How can we crystallise the firm’s goodwill?

A first step in beginning your succession plan is to determine what you want to do with the firm. There aren't too many choices here. You can do nothing and just ‘shut up shop’ one day. You can transfer the business to an internal group of owners or managers via a management buy-out. You can offer the practice to someone from outside to buy you out. You can merge your practice with another public accounting firm. Finally, you might be able to sell your practice to one of the consolidators. You will need to decide what the best choice is for you and your firm.

If no plans have previously been made, in many cases the pending retirement of the owner(s) will trigger a desire for a sale or merger. A significant number of smaller practice owners see these two choices as the only way of solving their succession problems. The owner(s) may well have worked for most of their careers in the practice and now the firm is faced with their pending retirement within a relatively short time scale. This disruption may be coupled with succession issues as the junior partners do not have the requisite experience for managing the practice, or indeed the desire to take on debt. This should have been identified when producing the succession plan.

Implementation of the succession plan

As with any plan, the proof is in the execution. If your firm cannot implement the plan, it is not worth the paper it is written on. To make sure the plan is implemented, you should:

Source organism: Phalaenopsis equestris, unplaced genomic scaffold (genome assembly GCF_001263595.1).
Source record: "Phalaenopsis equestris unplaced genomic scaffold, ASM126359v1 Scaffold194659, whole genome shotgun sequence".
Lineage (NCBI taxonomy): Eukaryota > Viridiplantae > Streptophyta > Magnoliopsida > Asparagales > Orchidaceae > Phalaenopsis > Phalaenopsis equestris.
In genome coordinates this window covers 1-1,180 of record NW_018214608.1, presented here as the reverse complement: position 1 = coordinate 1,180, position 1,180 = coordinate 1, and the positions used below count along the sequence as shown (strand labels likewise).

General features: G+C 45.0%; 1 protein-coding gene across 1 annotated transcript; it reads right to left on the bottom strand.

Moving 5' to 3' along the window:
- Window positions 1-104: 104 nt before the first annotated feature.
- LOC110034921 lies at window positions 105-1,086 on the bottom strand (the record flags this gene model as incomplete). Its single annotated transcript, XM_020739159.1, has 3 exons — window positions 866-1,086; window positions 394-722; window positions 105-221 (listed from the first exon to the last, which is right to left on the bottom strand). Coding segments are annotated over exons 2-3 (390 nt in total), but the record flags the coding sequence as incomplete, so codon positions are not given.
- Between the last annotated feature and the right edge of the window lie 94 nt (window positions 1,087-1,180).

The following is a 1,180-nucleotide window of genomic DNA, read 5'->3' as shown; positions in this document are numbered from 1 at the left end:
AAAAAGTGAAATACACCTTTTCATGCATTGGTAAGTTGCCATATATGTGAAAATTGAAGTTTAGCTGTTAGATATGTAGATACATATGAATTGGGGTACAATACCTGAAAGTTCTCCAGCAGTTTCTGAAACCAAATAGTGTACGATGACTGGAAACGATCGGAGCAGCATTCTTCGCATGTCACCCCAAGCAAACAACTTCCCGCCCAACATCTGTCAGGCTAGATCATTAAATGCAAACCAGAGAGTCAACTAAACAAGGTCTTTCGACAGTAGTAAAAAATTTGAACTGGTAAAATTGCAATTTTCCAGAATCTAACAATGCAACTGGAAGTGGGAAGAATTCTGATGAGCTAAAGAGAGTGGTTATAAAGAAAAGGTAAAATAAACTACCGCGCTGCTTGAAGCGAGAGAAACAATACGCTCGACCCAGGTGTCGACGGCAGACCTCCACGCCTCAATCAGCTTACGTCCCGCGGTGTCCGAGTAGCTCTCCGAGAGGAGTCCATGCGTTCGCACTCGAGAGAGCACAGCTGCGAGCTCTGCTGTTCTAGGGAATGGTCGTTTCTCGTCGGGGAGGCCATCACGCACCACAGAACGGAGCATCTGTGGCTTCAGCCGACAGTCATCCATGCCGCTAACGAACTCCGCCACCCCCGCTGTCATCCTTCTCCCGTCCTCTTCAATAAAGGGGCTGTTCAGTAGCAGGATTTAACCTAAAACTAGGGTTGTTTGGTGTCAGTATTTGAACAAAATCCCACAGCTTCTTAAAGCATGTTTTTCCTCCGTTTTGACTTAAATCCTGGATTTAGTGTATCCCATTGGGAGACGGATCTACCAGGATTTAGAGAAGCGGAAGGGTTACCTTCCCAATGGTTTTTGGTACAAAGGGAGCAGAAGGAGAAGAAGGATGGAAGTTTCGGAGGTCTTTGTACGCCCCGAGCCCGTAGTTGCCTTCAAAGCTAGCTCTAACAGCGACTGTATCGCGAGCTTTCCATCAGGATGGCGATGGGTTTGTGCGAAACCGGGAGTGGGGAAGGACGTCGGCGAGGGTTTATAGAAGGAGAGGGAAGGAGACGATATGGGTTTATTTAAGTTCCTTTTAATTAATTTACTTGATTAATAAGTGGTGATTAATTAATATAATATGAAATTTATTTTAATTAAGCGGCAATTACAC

• Update the plan annually, with the approval of all owners
  • Develop a three-to-five-year timetable of what needs to happen to make a smooth transition
  • Focus on accomplishing two or three major activities each year
  • Hold key players responsible for fulfilling and completing the steps outlined in the timetable

It is never easy giving up something that has been your entire life’s work. Every succession plan needs to be a win for both parties, otherwise the chances of it working become very slim. Succession planning often becomes as much an emotional event as a financial one. Using a neutral outside adviser is an excellent way to keep the emotions under control and clarify or develop the proper transition format.

Client notification 

Don’t forget to include clients in the succession plan. The personal relationships that develop over the course of years is the glue that holds the clients to the firm. Clients need to be aware of any changes taking place in the firm. The sooner the better. If clients are not aware of impending changes which affect them they may move to more caring firms.

  • When do owners need to give notice of retirement?
  • How will clients be informed of any major relationship changes in the firm?
  • When will they be informed?
  • How will the new contact be introduced?
  • Do major client accounts already have a second relationship manager assigned?
  • What is the firm doing to ensure that the clients are clients of the firm rather than of individual owners?

Also see the second part of Jeremy Kitchin’s exit planning series, What kind of exit do you want?

With his daughter Lucinda, Jeremy Kitchin runs Jeremy Kitchin Practice M&A, a specialst broker that trades as APMA.

Replies (1)

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By peterhool
23rd Aug 2011 11:24

One posibilty

We are an established London based multi branch, multi partner practice offering a 'Working Together' solution to sharing the load or planning your exit on very attractive  terms.

If you would like an initial chat please email me on [email protected]

We have recently helped three sole practitioners to achieve a more desirable way of working while retaining their full independence.

Jeremy's article raises some very important issues and we could be part of your solution.